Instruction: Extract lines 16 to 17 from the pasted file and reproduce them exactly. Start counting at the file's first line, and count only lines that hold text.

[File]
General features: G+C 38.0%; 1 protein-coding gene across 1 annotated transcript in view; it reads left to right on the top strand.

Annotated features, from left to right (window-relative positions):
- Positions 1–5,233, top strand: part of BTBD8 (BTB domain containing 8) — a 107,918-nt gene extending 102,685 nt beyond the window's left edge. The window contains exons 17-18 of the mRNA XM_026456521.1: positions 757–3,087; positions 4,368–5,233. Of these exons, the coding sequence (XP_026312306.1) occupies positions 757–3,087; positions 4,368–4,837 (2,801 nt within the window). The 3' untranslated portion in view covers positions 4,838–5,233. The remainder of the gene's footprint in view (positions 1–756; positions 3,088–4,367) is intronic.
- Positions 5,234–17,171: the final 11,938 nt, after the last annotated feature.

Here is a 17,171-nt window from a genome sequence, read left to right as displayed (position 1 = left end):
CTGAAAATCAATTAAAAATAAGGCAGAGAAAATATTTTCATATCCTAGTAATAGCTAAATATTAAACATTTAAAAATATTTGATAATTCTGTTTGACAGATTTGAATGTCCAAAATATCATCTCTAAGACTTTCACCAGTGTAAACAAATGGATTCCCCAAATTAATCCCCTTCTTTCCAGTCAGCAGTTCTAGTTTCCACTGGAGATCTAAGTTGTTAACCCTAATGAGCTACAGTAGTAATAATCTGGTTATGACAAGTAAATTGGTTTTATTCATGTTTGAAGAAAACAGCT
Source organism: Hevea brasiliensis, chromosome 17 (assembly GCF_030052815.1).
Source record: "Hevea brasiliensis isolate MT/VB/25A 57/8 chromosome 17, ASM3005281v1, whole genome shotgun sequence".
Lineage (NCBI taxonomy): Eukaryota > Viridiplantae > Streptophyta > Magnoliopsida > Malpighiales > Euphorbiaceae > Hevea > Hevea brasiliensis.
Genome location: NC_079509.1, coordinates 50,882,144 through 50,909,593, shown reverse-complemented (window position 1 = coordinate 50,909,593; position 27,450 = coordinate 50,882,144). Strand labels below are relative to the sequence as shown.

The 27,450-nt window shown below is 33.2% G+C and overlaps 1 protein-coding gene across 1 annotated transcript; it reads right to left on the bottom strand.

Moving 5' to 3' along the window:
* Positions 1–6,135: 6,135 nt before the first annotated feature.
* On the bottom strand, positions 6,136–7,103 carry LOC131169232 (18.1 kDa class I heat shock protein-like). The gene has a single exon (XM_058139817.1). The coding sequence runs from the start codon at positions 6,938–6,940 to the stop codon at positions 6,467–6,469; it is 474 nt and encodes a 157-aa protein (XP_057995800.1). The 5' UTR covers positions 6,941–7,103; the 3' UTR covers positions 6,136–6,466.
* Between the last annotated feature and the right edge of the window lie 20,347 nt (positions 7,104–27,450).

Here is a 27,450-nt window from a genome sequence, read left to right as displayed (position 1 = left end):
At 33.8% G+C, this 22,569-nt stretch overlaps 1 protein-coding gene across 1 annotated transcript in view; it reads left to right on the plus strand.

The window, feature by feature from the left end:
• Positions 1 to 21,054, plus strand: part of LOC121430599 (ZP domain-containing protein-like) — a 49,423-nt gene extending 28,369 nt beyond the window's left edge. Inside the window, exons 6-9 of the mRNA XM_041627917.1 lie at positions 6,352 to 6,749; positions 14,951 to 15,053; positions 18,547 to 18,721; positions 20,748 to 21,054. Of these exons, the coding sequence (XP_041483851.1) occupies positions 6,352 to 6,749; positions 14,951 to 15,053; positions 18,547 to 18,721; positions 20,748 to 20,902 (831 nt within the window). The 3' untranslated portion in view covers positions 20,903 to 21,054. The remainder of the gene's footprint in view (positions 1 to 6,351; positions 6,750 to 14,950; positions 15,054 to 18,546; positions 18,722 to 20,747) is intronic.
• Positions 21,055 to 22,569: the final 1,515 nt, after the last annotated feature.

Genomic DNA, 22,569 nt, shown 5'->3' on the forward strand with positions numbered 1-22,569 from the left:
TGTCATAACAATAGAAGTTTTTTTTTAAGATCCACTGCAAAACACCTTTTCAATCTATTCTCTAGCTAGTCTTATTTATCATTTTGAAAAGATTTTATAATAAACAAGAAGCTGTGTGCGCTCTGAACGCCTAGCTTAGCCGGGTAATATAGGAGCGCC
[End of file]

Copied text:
Here is a 27,450-nt window from a genome sequence, read left to right as displayed (position 1 = left end):
At 33.8% G+C, this 22,569-nt stretch overlaps 1 protein-coding gene across 1 annotated transcript in view; it reads left to right on the plus strand.